Our last question is from you, young man.
[Audience Member 1]: How many years you think it'll be until we [00:45:00] will have a sustainable society on Mars?
[Mat Kaplan]: You know, never say never. Mars, Bill is right in pointing out, is a really hard place to live. It's why there aren't people living here on Earth at the South Pole or in Antarctica year-round. Nobody lives there. Nobody's got a family there to raise kids because it's just not a very nice place. So take Antarctica, except take away the air and you've got living on Mars. So, you know, is it going to happen? I don't know. I've got a bet with Bill that in the next 10,000 years not only will humans live on Mars, but we'll terraform it. We bet a Canadian five dollar bill on that. So we'll, you know, put that in escrow and see if it happens in 10,000 years, but I don't know. What do you guys think? Is Mars going to be a place to call home? Bruce?
[Bruce Betts]: Possibly but far off in the future, I would say. I mean first there'll be more exploration, understanding, eventually humans getting there but to actually set up a sustainable [00:46:00] society would be incredibly challenging. I don't know. I tend to be pretty terrible at predicting the far future. So I'll turn it over to others.
[Mat Kaplan]: You know, what they say about prediction, it's really hard to do, especially about the futures. Old Line. Troy?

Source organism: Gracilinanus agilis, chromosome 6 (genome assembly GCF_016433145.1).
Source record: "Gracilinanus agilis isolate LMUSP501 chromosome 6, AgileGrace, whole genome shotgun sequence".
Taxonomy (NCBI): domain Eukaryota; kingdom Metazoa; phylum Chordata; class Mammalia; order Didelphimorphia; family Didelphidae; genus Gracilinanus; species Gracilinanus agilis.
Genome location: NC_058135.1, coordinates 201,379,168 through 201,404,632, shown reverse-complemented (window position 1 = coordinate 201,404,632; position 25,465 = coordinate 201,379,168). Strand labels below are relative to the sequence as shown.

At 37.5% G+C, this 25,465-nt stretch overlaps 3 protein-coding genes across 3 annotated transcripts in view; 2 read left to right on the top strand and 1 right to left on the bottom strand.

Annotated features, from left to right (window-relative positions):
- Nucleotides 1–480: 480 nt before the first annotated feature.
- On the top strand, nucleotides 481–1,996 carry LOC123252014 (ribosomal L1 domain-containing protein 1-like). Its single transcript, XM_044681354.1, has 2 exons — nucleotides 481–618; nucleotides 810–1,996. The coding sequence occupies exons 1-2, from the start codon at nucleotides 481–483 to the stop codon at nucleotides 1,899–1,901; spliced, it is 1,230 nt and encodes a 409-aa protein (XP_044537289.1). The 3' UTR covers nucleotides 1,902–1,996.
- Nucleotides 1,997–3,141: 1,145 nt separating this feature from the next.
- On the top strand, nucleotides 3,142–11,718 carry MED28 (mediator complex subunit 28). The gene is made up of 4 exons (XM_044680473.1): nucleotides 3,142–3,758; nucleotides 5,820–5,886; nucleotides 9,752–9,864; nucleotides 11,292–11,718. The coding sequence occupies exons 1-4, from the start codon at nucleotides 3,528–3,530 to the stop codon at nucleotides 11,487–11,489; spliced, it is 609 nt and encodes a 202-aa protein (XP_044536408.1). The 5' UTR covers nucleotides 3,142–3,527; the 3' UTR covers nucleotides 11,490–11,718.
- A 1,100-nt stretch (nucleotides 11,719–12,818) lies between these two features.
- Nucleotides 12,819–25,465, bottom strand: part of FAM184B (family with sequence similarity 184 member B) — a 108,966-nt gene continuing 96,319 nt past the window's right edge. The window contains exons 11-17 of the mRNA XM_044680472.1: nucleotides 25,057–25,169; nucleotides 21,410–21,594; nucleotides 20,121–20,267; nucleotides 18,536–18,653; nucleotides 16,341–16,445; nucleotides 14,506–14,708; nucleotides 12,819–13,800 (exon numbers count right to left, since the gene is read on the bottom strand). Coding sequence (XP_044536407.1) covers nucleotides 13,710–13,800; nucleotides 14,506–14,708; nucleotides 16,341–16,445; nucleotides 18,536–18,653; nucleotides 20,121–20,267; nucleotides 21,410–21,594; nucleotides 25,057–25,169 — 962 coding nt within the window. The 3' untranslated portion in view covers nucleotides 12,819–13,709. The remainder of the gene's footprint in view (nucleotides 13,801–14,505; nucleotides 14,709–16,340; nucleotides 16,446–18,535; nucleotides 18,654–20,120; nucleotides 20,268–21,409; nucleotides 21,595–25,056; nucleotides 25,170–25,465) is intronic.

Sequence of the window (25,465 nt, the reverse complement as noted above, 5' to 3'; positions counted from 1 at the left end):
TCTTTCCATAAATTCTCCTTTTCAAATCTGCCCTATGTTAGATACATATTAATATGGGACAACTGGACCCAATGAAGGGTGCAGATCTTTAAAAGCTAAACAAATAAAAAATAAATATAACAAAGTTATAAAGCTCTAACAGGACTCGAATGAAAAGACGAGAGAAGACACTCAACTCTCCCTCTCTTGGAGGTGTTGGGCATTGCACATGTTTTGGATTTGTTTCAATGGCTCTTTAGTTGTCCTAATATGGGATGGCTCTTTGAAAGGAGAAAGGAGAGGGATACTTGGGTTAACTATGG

[Troy Hudson]: I mean, there's two major aspects to that is technology and willpower. I know how much do we want to do that? And then is the technology available to make it happen? Making a sustainable, self-contained environment like they have on the Space Station is not easy and we all often have to resupply the Space Station from Earth. If we perfect the ability to maintain a livable environment in space, it might be preferable to stay in space and to use asteroids and comets for resources. Mars, Like Earth, is way down at the bottom of a gravity well. Once you go there there are certainly advantages to being on the surface of a planet, but it may not be as useful as living out in space. [00:47:00] So technology-wise, probably for a sustainable large-scale society, hundred years, I would Hazard a guess. But by that time we may not want to live on Mars. We may want to just live in space.
[Mat Kaplan]: Jennifer?
[Jennifer Jackson]: Only to add that I think the InSight Mission, the one that we've just witnessed the landing, successful landing, will give us a better sense for what kind of interior resources we would have available. That is an unknown right now. If there is let's say liquid water flowing underneath the surface if that can be tapped.
[Mat Kaplan]: So would you like to live on Mars?
[Audience Member 1]: Well, it depends...
[Mat Kaplan]: That's a good answer.
[Audience Member 1]: What benefits do you get?
[Mat Kaplan]: There's a man with business in mind. We're gonna introduce you to Elon Musk.
[Troy Hudson]: It's easier to do, I mean, we're we grew up in gravity. It's easy to do certain things in gravity that are really [00:48:00] hard to do in microgravity. So that's an advantage.
[Mat Kaplan]: We're going to let Jennifer Jackson and Troy Hudson exit the stage now. Thank you so much, the two of you for being a part of this. Bruce, come on over. Okay, we are going to go into that segment that has closed Planetary Radio right from its start 16 years ago yesterday and that is the What's Up? segment. And so, with me is the Chief Scientist for the Planetary Society, Bruce Betts. Welcome.
[Bruce Betts]: Thank you
[Mat Kaplan]: For the second time.